> Why do I believe Aquinas was mistaken? Because of the history of CEN as a
> doctrine. Here I advise interested parties to examine the essay by Ted
> Peters in Robert J. Russell, et al (eds), Physics, Philosophy, and Theology
> (Notre Dame). Peters shows that CEN arose out of Jewish theological
> reasoning on the moral supremacy of God and the inconsistencies of drawing
> other conclusions from this about the origin of all things. Christians
> affirmed this because they had directly experienced the power of God in the
> resurrection: a God who can reorder matter to give Christ a glorified body
> must have ultimate power over matter, must indeed have given matter the
> properties and forms that it has; must, in other words, have created it.
The connections seem fairly explicit in Rom.4 - God "justifies
the ungodly" (5), "gives life to the dead and calls into existence the
things that do not exist" (17).
> Thus, I urge caution on both sides. While we mustn't ever cannonize ANY
> scientific theory, we must also hold to the witness of the resurrection and
> its corollary, CEN. Unlike Thomas, we shouldn't say that dependence rather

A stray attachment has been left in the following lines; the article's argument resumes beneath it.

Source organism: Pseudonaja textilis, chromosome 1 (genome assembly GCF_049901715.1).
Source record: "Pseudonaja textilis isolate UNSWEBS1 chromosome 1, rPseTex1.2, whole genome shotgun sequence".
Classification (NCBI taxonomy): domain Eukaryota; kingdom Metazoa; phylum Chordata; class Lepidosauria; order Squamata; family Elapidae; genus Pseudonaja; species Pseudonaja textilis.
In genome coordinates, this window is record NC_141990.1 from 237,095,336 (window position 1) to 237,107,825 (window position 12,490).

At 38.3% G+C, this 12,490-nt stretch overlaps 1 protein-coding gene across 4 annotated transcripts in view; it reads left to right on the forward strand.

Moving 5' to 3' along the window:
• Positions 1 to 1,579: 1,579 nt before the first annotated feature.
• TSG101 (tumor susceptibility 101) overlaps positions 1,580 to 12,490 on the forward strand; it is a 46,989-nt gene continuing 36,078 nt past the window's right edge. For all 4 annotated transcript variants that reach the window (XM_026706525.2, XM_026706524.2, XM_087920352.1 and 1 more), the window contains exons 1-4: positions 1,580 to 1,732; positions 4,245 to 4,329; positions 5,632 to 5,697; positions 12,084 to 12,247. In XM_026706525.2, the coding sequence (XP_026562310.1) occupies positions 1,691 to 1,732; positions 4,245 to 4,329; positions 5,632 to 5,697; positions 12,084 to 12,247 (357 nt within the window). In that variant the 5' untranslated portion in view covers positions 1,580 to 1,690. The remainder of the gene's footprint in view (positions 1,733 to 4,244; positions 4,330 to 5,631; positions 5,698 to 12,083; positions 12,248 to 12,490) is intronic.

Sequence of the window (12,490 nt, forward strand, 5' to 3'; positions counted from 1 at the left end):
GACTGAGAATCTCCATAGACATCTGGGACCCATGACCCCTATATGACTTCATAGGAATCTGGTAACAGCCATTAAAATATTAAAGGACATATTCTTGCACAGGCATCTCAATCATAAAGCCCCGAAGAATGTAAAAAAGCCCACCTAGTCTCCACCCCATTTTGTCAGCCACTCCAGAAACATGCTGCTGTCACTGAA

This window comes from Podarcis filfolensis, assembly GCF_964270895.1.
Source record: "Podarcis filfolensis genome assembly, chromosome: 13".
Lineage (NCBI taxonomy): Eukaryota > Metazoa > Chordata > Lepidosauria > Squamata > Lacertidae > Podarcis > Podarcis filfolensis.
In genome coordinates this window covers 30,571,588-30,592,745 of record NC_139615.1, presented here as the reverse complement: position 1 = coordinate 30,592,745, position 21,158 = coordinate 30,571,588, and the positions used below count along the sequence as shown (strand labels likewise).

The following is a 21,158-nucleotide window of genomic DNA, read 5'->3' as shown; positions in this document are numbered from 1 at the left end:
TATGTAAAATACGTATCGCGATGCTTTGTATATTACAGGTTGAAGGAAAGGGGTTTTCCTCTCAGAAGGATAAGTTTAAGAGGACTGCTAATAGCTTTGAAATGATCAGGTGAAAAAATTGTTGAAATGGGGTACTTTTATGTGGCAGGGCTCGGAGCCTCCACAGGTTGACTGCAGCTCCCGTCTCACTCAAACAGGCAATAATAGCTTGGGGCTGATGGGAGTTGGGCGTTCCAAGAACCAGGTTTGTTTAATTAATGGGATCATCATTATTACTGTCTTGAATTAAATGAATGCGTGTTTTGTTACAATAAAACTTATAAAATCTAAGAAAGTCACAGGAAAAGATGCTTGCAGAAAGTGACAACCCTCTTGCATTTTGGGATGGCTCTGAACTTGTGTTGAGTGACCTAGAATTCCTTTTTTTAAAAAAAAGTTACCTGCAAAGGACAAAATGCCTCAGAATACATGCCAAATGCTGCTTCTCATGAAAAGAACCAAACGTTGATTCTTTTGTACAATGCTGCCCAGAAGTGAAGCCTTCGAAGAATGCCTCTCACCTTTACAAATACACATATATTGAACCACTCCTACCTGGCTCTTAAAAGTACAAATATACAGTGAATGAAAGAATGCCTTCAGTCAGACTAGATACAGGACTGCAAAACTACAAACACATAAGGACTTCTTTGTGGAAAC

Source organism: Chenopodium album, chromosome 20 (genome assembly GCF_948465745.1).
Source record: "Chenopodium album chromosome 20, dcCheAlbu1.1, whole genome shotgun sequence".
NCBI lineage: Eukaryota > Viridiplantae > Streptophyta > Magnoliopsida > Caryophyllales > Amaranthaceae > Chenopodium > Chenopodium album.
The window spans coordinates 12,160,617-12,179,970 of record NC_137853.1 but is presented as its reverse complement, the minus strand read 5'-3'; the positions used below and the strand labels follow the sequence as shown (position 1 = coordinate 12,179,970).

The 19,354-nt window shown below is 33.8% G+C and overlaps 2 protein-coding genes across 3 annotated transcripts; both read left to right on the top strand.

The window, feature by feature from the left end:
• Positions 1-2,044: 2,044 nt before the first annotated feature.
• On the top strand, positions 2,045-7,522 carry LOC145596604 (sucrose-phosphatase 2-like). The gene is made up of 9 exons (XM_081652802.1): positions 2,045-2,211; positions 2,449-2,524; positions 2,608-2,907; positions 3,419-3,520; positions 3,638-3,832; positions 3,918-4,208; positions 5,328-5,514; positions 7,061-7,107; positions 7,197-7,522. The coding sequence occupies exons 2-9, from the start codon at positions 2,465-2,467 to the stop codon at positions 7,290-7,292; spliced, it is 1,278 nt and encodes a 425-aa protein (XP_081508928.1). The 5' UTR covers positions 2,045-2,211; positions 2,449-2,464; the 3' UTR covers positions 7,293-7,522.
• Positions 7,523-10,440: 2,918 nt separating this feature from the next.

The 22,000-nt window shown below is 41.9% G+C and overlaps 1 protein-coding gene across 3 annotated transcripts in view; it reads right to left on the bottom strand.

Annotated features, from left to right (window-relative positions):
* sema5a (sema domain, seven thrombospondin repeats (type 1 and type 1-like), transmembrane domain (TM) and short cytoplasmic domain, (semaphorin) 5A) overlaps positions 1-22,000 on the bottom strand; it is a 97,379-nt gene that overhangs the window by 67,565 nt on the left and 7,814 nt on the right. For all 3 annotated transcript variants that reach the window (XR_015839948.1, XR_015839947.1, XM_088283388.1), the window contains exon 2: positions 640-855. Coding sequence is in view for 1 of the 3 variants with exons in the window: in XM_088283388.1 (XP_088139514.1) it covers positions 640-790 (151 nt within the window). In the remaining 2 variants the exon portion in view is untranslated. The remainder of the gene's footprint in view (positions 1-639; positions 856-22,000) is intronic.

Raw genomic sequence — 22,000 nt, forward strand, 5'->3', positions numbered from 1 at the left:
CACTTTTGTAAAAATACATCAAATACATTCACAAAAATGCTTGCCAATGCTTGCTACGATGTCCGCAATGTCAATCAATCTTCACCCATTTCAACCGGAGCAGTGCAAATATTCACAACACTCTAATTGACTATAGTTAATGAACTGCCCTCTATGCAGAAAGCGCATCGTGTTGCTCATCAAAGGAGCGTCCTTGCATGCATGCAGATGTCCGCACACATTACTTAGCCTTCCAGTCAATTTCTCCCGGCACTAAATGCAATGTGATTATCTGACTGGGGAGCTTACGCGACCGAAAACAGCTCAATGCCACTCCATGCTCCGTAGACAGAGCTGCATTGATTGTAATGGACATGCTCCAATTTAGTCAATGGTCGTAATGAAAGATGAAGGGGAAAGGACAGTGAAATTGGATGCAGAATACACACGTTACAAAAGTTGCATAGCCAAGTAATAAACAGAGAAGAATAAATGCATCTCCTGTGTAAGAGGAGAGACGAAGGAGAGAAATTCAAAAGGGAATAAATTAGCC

> than origination is the real meaning of the doctrine of creation. Instead,
> we should affirm BOTH parts of this essential truth, and wait for the day
> when speculative minds are prepared to admit that "virtual vacuums", "high
> states of entropy," or whatever they prefer to call conceptual entities of
> this sort, ain't "nothing" -- that which is not any thing -- and that the
> universe "began" in a very real sense, whether or not we can define its
> moment of "beginning" in a formal sense.
Yeah but ...
Both scientific cosmology and evolution encourage us to think of
origination in terms of providence, rather than of providence as simply
keeping going what has been originated. I.e., just as we try to
explain the past _scientifically_ by extrapolating present scientific
laws into the past, we ought to try to deal with the past
_theologically_ by extrapolating the doctrine of providence iinto the
A lot of Xns balk at this because God's providential activity is
hidden, & they want something which is _not_ hidden, which shows the
necessity of God. But God does not wear his heart on his sleeve. God
is willing to be considered unnecessary.
No, I don't think science can answer _all_ the questions. But
my own _theological_ guess is what science can't explain is why certain
mathematical patterns are actualized. This does not mean, of course,
that God's activity is limited to - as one of my grad school friends put
it - "writing down the big differential equation" 15 billion years ago!
George L. Murphy